American taxpayers have spent $1.46 trillion on wars abroad since September 11, 2001. The Department of Defense periodically releases a “cost of war” report. The newly released version ... covers the time from the September 11th terrorist attacks through mid-2017. The Afghanistan War from 2001 to 2014 and Iraq War from 2003 to 2011 account for the bulk of expenses: more than $1.3 trillion. The continuing presence in Afghanistan and aerial anti-ISIS operations in Iraq and Syria since 2014 have cost a combined $120 billion. The report’s costs include only direct war-related expenses. It most notably does not include the expense of veteran’s benefits for troops who serve in these wars or the intelligence community’s expenses related to Global War on Terror. A 2011 paper ... estimated the cost of veterans’ benefits as $600 billion to $1 trillion over the next 40 years. According to the Congressional Research Service, the only war in U.S. history to cost more than the Global War on Terror is World War II, at more than $4.1 trillion in present dollars. Direct war-related expenses from the Vietnam War cost $738 billion in today's dollars.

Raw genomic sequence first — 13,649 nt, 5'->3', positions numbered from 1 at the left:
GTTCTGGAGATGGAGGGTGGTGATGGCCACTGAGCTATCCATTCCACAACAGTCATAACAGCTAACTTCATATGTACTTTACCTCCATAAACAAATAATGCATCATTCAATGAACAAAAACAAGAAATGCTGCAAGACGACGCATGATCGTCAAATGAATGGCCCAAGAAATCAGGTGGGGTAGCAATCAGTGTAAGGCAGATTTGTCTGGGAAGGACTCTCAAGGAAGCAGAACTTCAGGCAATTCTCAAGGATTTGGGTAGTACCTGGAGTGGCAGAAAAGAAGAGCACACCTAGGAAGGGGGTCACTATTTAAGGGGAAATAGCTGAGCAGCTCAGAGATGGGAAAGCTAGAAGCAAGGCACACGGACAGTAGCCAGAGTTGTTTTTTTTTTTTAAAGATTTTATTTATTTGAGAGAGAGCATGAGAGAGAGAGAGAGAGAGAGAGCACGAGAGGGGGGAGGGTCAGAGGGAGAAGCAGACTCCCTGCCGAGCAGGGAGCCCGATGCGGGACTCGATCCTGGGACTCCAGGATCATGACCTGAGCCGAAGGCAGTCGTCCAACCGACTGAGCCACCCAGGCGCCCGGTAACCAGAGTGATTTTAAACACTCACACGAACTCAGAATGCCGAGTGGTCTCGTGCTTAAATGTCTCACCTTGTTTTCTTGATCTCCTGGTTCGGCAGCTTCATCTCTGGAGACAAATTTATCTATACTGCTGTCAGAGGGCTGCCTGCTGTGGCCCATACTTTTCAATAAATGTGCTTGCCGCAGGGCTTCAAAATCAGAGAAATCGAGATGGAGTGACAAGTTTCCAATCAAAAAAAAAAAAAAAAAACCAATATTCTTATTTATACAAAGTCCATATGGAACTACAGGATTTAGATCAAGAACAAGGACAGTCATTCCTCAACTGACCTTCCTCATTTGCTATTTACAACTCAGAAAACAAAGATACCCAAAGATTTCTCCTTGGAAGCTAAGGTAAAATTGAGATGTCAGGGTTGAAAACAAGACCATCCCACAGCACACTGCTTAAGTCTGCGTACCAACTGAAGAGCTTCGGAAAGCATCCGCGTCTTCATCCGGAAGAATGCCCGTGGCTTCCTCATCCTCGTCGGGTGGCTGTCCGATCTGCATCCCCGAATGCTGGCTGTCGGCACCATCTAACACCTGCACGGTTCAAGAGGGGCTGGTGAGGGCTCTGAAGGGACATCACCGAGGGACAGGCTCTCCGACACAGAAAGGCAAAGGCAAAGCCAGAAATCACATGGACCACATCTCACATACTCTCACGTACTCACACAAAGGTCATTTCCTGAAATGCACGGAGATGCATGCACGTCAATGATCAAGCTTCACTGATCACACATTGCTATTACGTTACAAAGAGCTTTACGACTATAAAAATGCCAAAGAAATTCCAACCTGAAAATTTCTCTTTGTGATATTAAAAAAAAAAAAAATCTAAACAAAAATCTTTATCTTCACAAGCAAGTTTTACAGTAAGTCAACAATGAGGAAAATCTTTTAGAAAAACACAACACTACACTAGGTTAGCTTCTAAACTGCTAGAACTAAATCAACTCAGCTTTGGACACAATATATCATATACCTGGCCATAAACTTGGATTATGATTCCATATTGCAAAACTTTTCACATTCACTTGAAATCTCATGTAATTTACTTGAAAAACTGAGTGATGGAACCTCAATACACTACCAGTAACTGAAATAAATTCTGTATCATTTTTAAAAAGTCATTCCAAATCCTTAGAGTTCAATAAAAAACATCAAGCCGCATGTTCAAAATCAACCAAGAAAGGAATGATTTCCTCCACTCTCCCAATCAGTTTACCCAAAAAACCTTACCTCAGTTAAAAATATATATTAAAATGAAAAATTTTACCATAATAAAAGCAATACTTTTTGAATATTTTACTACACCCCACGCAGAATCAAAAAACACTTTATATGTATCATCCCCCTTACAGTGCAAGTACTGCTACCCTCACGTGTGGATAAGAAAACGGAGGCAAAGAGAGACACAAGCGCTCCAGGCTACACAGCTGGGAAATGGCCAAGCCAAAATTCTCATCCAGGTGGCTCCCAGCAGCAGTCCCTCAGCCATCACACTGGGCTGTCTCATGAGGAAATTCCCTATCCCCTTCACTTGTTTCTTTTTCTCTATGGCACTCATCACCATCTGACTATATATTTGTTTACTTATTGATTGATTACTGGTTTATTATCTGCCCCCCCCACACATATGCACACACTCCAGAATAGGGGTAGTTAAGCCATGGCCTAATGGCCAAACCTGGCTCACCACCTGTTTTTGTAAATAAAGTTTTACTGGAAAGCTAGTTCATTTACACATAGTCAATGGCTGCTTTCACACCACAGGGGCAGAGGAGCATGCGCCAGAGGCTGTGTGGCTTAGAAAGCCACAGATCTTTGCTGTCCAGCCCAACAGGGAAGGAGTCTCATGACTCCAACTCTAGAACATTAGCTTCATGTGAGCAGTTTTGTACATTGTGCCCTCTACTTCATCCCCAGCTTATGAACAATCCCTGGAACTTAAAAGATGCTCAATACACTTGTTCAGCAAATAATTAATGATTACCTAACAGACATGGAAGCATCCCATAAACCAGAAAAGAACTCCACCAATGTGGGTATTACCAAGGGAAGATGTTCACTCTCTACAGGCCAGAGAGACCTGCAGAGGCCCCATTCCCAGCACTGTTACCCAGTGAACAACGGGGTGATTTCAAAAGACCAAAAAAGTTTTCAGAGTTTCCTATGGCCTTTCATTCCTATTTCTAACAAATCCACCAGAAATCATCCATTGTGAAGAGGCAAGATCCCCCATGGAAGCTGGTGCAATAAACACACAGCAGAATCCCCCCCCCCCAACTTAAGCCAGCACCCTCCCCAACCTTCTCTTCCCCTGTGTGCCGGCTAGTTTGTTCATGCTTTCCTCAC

Note: For more along these lines, see concise summaries of deeply revealing war news articles from reliable major media sources.
The USS Cole case judge Wednesday found the Marine general in charge of war court defense teams guilty of contempt for refusing to follow the judge’s orders and sentenced him to 21 days confinement and to pay a $1,000 fine. Air Force Col. Vance Spath also declared “null and void” a decision by Marine Brig. Gen. John Baker, 50, to release three civilian defense attorneys from the capital terror case. The lawyers resigned last month over ... something so secretive at the terror prison that the public cannot know. Wednesday evening ... Judge Spath issued another order: Directing the three lawyers - Rick Kammen, Rosa Eliades and Mary Spears - to litigate Friday in the death-penalty case against Abd al Rahim al Nashiri remotely from the Washington D.C., area by video feed to Guantánamo. The judge’s dizzying pace of events ... came as the colonel sought to force the civilian, Pentagon-paid attorneys back on the case. Spath, who has declared they had no good cause to quit, had ordered Kammen, Eliades and Spears to come to Guantánamo on Sunday with other war court staff for a pretrial hearing. They refused. Kammen, a veteran capital defense attorney who had represented Nashiri for a decade, said Spath’s order to travel was an “illegal” effort to have three U.S. citizens “provide unethical legal services to keep the façade of justice that is the military commissions running.” Nashiri is accused of orchestrating al Qaida’s Oct. 12, 2000 suicide bombing of the U.S. warship off Yemen. No trial date has been set.